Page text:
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Canonical followed by NoIndex



7:16 pm on Mar 2, 2013 (gmt 0)

10+ Year Member


We are currently dealing with our duplicate content issues (currently have many of our good pages in 950 penalty.

We have a situation whereby we want to move our pages into a much more organised structure.

So, basically we have:

domain.com/a.html ---> canonical ---> domain.com/b.html (where b.html has NOINDEX tag on the page)

My question is, will Google follow our instructions and canonical to b.html (therefore removing a.html) then honour the NOINDEX on b.html and remove this page too. We cannot simply NOINDEX a.html due to technical reasons.



5:35 am on Mar 3, 2013 (gmt 0)

WebmasterWorld Senior Member tedster is a WebmasterWorld Top Contributor of All Time 10+ Year Member

It sounds like a unique situation to me. I'd assume a will eventually disappear from the index, but it may be an "edge case" that Google's logic doesn't deal with very well.


4:55 pm on Mar 3, 2013 (gmt 0)

Not sure I "get" the cannot noindex A due to technical reasons?

Sounds like you need someone more "technically proficient" internally to me, cause you can: Noindex A via X-Robots-Tag header in the httpd.conf or .htaccess file or on the pages via server-side scripting header or you can 301 redirect A to B for external requests only in the httpd.conf or .htaccess file or server-side scripting language or 301 redirect all requests for A except for a specific user-agent string via httpd.conf or .htaccess or server-side scripting language which allows access to site staff via custom user-agent.

I'm almost positive there's a way to get the noindex directive across for the pages or at least redirect the pages for certain request only if they need to be present and accessible for some internal reason.

I have one dynamic site I work on that saves a static version for public access where the dynamic version to be saved is only accessible via internal request or custom user-agent string on a specific subdomain. To make it work the "bot" that does the saving of HTML pages either requests the pages internally via full file path request to bypass the .htaccess that does the redirecting or it requests the pages externally using the custom user-agent string depending on what the exact assembly process for the pages is.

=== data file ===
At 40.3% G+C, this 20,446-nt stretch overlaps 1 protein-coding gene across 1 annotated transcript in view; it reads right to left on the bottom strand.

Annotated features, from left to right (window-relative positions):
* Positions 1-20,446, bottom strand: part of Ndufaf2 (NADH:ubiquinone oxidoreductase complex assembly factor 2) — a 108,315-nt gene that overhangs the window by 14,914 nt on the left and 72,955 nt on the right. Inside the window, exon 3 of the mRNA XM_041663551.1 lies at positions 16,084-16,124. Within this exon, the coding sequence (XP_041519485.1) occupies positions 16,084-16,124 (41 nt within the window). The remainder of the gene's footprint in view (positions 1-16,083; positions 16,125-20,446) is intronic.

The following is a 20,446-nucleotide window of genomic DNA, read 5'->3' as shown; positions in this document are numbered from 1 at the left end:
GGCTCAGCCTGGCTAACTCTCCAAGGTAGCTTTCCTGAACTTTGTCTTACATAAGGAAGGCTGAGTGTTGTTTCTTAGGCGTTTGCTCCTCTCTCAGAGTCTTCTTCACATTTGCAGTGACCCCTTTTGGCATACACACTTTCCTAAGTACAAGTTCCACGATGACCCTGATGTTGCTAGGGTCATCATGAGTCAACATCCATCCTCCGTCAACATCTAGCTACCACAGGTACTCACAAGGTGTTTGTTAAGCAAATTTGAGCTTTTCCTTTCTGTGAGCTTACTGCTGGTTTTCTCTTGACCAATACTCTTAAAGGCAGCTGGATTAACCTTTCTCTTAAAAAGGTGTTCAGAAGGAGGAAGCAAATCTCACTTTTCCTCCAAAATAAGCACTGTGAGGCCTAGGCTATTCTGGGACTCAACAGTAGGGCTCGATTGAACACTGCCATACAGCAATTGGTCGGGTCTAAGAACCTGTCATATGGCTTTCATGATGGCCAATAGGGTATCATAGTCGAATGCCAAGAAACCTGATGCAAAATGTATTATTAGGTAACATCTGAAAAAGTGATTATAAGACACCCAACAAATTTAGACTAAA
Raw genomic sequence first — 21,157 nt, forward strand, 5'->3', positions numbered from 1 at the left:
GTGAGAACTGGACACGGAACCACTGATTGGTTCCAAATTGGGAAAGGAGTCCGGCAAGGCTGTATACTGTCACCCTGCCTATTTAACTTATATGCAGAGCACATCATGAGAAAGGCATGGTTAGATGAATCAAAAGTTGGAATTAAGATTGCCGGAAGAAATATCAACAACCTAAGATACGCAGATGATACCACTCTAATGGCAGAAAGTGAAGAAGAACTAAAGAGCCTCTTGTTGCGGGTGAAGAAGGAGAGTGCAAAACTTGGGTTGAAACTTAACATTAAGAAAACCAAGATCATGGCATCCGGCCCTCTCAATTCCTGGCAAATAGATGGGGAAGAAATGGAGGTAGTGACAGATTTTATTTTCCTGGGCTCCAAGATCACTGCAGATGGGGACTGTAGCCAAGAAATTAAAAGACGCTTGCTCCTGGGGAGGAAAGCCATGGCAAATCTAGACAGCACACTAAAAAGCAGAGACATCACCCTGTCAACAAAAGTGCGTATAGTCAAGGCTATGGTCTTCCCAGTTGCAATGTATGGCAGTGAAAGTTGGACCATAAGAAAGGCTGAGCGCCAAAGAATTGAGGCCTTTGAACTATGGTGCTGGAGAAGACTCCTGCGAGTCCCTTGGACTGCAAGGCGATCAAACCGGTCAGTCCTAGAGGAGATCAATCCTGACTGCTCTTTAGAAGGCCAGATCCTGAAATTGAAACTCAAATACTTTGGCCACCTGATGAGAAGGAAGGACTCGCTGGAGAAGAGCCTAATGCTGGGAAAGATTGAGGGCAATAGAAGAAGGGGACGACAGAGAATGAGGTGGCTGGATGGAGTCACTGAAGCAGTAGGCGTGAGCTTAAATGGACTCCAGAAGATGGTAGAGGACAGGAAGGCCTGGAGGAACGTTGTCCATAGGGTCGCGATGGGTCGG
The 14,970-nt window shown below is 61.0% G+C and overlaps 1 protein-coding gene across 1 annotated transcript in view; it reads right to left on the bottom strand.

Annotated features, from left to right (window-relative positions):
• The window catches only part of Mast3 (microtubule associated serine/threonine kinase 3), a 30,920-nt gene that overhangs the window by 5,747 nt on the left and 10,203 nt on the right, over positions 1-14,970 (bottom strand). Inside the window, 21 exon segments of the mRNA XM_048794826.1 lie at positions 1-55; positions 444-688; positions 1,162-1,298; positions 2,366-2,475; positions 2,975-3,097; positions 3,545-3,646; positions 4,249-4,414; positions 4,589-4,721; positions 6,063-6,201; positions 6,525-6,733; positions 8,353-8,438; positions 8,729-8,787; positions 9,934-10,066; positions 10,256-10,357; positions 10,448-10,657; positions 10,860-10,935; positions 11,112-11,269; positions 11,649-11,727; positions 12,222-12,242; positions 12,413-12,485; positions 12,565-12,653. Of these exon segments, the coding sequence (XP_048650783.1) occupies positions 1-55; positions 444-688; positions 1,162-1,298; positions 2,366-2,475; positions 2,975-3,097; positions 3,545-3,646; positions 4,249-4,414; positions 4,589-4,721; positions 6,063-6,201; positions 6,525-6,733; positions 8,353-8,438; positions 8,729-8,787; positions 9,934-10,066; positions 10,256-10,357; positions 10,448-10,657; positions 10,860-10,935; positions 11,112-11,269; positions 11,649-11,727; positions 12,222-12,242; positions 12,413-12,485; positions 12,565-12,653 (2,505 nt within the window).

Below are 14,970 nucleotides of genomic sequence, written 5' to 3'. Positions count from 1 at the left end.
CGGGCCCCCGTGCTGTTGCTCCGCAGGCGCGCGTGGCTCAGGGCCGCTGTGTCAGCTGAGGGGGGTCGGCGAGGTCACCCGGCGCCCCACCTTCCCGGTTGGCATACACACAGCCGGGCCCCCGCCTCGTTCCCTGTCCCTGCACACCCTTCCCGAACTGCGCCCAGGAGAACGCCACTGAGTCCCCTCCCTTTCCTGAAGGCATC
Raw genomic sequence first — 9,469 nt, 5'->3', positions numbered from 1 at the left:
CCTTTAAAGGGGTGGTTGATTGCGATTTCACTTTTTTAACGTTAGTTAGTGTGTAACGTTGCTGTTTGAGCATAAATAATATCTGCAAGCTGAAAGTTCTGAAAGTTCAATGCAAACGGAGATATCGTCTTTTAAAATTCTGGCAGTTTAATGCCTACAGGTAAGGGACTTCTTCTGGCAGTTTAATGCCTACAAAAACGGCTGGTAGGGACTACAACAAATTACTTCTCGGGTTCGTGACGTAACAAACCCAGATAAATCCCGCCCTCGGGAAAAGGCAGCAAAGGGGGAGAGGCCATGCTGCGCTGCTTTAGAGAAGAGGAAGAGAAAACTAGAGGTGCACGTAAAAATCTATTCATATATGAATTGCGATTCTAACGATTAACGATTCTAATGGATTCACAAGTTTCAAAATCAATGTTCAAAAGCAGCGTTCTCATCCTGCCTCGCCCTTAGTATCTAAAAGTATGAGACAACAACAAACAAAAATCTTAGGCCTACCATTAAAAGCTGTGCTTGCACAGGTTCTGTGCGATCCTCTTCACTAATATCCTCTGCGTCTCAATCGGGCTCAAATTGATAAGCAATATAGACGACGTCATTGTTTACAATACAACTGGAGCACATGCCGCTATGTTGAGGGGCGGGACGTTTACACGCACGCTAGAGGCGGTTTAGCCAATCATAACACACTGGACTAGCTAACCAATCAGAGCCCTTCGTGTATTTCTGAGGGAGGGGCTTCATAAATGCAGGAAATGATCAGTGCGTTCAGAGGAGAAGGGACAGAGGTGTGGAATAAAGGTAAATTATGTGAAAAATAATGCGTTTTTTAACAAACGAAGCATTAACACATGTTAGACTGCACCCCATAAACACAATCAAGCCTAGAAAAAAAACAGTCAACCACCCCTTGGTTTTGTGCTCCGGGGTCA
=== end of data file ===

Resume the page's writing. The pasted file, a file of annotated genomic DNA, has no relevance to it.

TL;DR Version:
If you have enough access to put a <link rel> in the <head> you have enough access to redirect or noindex in one way or another, cause in a "worst case" you could 0 sec meta refresh page A to page B and to the best of my knowledge they are still treated almost exactly the same as 301s.


6:08 pm on Mar 3, 2013 (gmt 0)

10+ Year Member

Hi, Let me re-word it, we can noindex a.htm but it would mean including pages we want to keep (this solution is being done across tens of thousands of pages) - i simply want to find out if our "canonical to a no indexed" page will remove both versions... Cheers


6:32 pm on Mar 3, 2013 (gmt 0)

That's something you'll have to test, cause canonical really says "B is the preferred version", but if you're Google and conservative and the canonical points to a noindex version of the page, would you be more likely to think the webmaster is "shooting themself in the foot and show A" or "trust the canonical"?

Personally, I think in that situation I'd err on the side of caution and show A.

The sites I work on are tens of thousands of pages too, so I definitely understand the challenges of doing it another way and redirecting or noindexing specific pages, but I also understand there is almost always another way.

You could even do something based on page length where you "compile the page" with concatenation ($page.="") and a robots noindex in place then check the length of the compiled page prior to output and if it's over N characters str_replace() the robots meta tag with "" or even str_replace() the "noindex" with "index", which would be a more sure way to "pull" short pages from the index, but leave longer pages in.

Trust me, I know it might be a PITA to figure out a different way, but there's almost always another way (actually always in my experience) and I wouldn't trust the canonical to solve the issue permanently, cause even if you test and it works today the way Google handles it could change tomorrow, so you could be back in the same situation until you find another way, so I'd start with "another way" personally. Of course I am crazy about only wanting to "fix" things once and be done with it.


7:15 pm on Mar 3, 2013 (gmt 0)

In thinking about it, if it's a "page text length thing" I would probably get fairly "granular" with the length of the actual text on the page and do something like:

$page.="template stuff";
$page_text.="actual page text stuff";
$page.=$page_text; // Where the text goes
$page.="more template stuff";

if(strlen(strip_tags($page_text)) > N) {

echo $page;


7:35 pm on Mar 3, 2013 (gmt 0)

10+ Year Member

Thanks OI, I think we'll suck and see (we are using canonical because 301 caused a major leakage when using relative URLs), Google indexes us very quickly so I am sure we will soon see what happens when we check the site ops later this week as we are culling nearly 85% of the website in an attempt to get out of this 950 hell :)

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